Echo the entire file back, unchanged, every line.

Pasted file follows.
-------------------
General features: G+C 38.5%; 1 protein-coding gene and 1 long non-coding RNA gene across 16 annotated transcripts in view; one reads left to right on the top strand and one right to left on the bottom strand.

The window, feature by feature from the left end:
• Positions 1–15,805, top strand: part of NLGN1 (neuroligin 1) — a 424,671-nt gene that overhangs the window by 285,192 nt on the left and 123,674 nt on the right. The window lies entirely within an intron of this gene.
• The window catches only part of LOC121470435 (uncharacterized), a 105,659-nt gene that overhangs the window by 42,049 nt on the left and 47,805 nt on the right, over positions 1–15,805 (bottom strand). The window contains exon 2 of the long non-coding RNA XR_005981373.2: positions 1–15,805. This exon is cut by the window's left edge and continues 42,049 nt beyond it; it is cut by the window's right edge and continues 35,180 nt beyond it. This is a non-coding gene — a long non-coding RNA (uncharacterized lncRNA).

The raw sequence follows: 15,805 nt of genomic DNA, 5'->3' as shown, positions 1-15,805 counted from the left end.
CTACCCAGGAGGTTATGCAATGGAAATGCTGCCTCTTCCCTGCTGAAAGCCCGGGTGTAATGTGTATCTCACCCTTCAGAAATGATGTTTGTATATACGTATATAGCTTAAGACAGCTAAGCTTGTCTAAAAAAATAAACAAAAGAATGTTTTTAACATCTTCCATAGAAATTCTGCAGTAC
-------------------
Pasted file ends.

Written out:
General features: G+C 38.5%; 1 protein-coding gene and 1 long non-coding RNA gene across 16 annotated transcripts in view; one reads left to right on the top strand and one right to left on the bottom strand.

The window, feature by feature from the left end:
• Positions 1–15,805, top strand: part of NLGN1 (neuroligin 1) — a 424,671-nt gene that overhangs the window by 285,192 nt on the left and 123,674 nt on the right. The window lies entirely within an intron of this gene.
• The window catches only part of LOC121470435 (uncharacterized), a 105,659-nt gene that overhangs the window by 42,049 nt on the left and 47,805 nt on the right, over positions 1–15,805 (bottom strand). The window contains exon 2 of the long non-coding RNA XR_005981373.2: positions 1–15,805. This exon is cut by the window's left edge and continues 42,049 nt beyond it; it is cut by the window's right edge and continues 35,180 nt beyond it. This is a non-coding gene — a long non-coding RNA (uncharacterized lncRNA).

The raw sequence follows: 15,805 nt of genomic DNA, 5'->3' as shown, positions 1-15,805 counted from the left end.
CTACCCAGGAGGTTATGCAATGGAAATGCTGCCTCTTCCCTGCTGAAAGCCCGGGTGTAATGTGTATCTCACCCTTCAGAAATGATGTTTGTATATACGTATATAGCTTAAGACAGCTAAGCTTGTCTAAAAAAATAAACAAAAGAATGTTTTTAACATCTTCCATAGAAATTCTGCAGTAC